Some dramatic news from across the pond is suggesting that MRI (magnetic resonance imaging) scans can reduce biopsies by 90%.
That could be huge if the study holds up. (More on the study below.)
The prime directive for patients on active surveillance is to avoid biopsies, the so-called gold standard for diagnosing prostate cancer. We want to avoid them because they can put us at risk for serious infections and also because they can provoke anxiety as we anticipate the tests and then await the pathology report,
Yet don’t we want to know if we have prostate cancer so we can decide what to do about it?
I’ve had six biopsies in 12 years on AS and hope—and expect—never to have another.
I tolerated the procedures with minimal discomfort, but I know some guys get very upset and anxious at the very thought of undergoing a prostate biopsy, fearing pain and risk of infections from the transrectal biopsy and also experiencing anxiety throughout the process.
A leading urologist in Belgium told me this week that transrectal biopsies, sometimes called transfecal biopsies, would be considered grounds for malpractice in Europe. Transperineal biopsies have been considered the standard of care in Europe since last year, when the European Association of Urologists made them the preferred diagnostic tool for prostate cancer.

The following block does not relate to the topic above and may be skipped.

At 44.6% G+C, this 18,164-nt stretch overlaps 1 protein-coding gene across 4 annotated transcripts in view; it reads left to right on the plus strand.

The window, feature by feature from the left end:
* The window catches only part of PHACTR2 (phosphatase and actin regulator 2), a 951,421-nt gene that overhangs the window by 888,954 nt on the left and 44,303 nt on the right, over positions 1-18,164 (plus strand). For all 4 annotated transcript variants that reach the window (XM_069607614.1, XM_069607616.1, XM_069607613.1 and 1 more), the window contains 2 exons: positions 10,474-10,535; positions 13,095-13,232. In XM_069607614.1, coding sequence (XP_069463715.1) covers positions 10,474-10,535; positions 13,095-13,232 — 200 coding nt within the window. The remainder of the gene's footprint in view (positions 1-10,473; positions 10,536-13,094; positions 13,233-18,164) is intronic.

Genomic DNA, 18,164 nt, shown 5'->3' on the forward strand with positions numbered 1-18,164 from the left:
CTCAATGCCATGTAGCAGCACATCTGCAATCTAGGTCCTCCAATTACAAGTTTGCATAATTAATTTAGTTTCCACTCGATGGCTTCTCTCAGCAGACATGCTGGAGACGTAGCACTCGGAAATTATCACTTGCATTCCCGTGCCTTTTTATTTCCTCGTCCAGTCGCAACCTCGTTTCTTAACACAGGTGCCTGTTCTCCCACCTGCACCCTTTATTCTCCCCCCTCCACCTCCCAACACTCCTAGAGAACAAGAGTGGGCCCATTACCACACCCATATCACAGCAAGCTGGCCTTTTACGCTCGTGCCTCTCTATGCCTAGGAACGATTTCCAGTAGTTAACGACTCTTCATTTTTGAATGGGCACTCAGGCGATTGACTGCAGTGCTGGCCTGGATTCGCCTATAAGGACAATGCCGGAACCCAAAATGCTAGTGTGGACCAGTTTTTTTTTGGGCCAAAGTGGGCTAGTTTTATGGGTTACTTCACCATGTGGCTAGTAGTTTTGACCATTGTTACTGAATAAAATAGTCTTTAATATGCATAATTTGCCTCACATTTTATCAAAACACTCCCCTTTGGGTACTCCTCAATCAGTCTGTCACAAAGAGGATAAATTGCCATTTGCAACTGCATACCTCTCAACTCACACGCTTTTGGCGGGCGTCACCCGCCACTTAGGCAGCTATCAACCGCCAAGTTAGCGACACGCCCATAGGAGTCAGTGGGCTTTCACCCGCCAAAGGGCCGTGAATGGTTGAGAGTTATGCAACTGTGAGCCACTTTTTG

But transrectal biopsies remain as American as hot dogs, apple pie, and Chevrolet.
It’s just the way things are done here. Last I heard a year ago, 95% of prostate biopsies in the U.S. are performed through the germ-laden rectum.
(Going transrectal with a biopsy gun.)
The American Urological Association plans to release new guidelines on biopsies in 2023. But who knows what they’ll do?
A lot of medical economics and politics may be in play.
Many urologists are transperineal-resistant because transperineal procedures take longer, and insurers in effect pay urologists less by paying urologists the same fees as they do for transrectal procedures.
American urologists also balk at the $40k it takes to get set up for transperineal procedures. Many are infection deniers even if they haven’t checked their infection rates.